Chicago Fringe Opera Brings Rarely Performed Glass Opera ‘In the Penal Colony’ to the Windy City
At 79 years old, Philip Glass has composed 27 operas. Yet, only a handful have been performed in Chicago, though the composer spent formative years in the Windy City as a student. Still, Chicago has been home to a couple of important Glass premieres. In 2002, the Goodman Theatre presented the world-premiere of Galileo Galilei, which the theater also commissioned. Two years earlier, his In the ...
How Stephen King’s ‘The Shining’ Became an Opera
“Opera is an irrational art form,” Pulitzer Prize-winning composer Paul Moravec reflected as he prepares for the world premiere of his latest work, The Shining, at Minnesota Opera. “The first question that a composer must ask when writing an opera is: why are the people singing? There has to be a reason why these people standing on stage are singing ...
15 Books About Music For the Young & Young at Heart
Every library could use more books! Here are our top books about music for the young and the young at heart.
Conductor Mariss Jansons on Shostakovich’s “Leningrad” Symphony, Music, and Politics
Shostakovich’s Symphony No. 7, titled “Leningrad,” was written during one of the most horrific sieges in history. From 1941 to 1944, Hitler’s army surrounded Leningrad (now St. Petersburg), and over one million civilians died. Conductor Mariss Jansons, renowned for his interpretations of Shostakovich symphonies, has a particularly interesting connection to Leningrad. Jansons was born in Soviet-controlled Latvia. Later, he would ...
Leif Ove Andsnes on Becoming Beethoven, Brahms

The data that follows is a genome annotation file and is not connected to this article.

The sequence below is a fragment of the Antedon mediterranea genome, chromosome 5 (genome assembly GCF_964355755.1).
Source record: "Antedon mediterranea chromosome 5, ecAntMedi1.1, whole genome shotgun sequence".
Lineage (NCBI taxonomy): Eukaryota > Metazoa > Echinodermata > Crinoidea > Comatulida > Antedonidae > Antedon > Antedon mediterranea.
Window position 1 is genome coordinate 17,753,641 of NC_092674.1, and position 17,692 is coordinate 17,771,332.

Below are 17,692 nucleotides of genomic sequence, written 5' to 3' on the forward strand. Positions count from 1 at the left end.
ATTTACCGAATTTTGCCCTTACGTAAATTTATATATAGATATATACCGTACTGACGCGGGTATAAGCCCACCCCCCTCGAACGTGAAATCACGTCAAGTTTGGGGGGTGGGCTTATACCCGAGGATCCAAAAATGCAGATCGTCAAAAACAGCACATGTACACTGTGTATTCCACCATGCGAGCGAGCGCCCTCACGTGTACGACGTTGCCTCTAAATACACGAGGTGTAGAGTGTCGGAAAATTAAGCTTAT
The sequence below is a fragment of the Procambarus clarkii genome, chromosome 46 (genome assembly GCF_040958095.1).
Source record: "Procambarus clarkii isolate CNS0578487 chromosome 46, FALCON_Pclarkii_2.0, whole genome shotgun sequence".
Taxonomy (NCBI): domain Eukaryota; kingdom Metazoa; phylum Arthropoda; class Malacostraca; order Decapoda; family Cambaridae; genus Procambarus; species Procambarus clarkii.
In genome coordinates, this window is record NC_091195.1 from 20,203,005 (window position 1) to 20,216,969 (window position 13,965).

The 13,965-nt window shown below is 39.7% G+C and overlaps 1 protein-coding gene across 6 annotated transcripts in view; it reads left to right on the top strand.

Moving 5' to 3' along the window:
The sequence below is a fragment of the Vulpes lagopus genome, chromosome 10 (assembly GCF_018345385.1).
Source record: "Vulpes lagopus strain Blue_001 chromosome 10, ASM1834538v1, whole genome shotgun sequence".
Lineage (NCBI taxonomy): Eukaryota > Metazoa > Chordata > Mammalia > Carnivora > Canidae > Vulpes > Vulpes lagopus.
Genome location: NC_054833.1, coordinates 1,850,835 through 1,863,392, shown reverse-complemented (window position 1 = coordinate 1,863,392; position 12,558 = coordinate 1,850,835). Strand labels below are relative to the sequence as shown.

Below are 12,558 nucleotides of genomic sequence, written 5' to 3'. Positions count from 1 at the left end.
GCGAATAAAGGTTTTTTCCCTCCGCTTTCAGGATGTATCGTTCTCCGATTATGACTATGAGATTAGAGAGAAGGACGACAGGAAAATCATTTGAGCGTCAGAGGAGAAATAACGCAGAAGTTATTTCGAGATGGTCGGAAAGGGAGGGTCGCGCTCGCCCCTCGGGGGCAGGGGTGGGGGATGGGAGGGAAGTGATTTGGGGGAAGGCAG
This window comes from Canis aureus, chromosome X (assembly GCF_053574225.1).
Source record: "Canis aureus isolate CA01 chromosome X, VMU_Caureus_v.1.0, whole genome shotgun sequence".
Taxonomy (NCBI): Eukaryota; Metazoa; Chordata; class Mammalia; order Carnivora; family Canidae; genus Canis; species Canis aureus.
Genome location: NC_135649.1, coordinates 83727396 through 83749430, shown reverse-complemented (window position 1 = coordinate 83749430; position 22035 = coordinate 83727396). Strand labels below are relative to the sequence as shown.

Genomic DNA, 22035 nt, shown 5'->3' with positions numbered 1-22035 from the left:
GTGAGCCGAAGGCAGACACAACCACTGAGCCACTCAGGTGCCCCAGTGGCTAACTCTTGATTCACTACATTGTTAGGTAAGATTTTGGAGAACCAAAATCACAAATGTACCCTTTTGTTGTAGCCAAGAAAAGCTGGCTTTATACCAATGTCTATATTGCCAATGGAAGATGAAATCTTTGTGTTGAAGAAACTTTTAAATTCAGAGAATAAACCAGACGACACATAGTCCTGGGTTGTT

Like most musicians, Andsnes does not always get to pick and choose what he plays. In recent years, however, Andsnes has been able to immerse himself in some of his favorite repertoire. “I just finished a four year Beethoven journey where I immersed myself in the music of this great composer, especially his five piano concertos,” he said. “I basically just played Beethoven for years.”
The Truth About the “Worst Singer of All Time,” Florence Foster Jenkins, Told by Her Accompanist
Florence Foster Jenkins couldn’t carry a tune in a bucket. Yet, she made her Carnegie Hall debut to a completely sold-out house on October 25, 1944. In fact, tickets were so in-demand that the night of the performance, 2,000 people hoping to grab seats to hear Jenkins were turned away.
Tenor Javier Camarena on His History-Making Met Encore
Tenor Javier Camarena made history on March 12, 2016, when he performed an encore during a performance of Donizetti’s Don Pasquale at the Metropolitan Opera, making him one of three singers to offer encores so in the company’s recent history. He spoke about performing the encore, the music itself, and other exciting moments in his career in anticipation of his upcoming performance in ...
“Rhythm is universal”: Tabla Player Zakir Hussain on Music, Politics, & Cross-Cultural Collaboration
When Zakir Hussain, one of the world’s greatest percussionists, speaks about his childhood in Mumbai, it’s easy to understand how his career has led him to collaborations with diverse artists from Ravi Shankar to Yo-Yo Ma to Mickey Hart of the Grateful Dead. “Every day I grew up studying the Quran, singing Christian hymns, and playing Hindu devotional music,” Hussain said ...
10 Contemporary Composers You Should Know (…Who Also Happen to Be Women)
During March, Women’s History Month, we draw special attention to the music of women composers past and present on WFMT. Here are 10 living composers who are changing music today, along with 10 albums featuring their music you might want to add to your library.
Beyond Barber — 11 more Rossini operas you should know
Rossini is one of the most successful opera composers in history. He made so much money from the 39 original operas he created between 1810 and 1829 that he retired in his late 30s. Here are a few Rossini operas worth exploring besides his most well known work, The Barber of Seville. Rossini made his professional debut at age 18 ...
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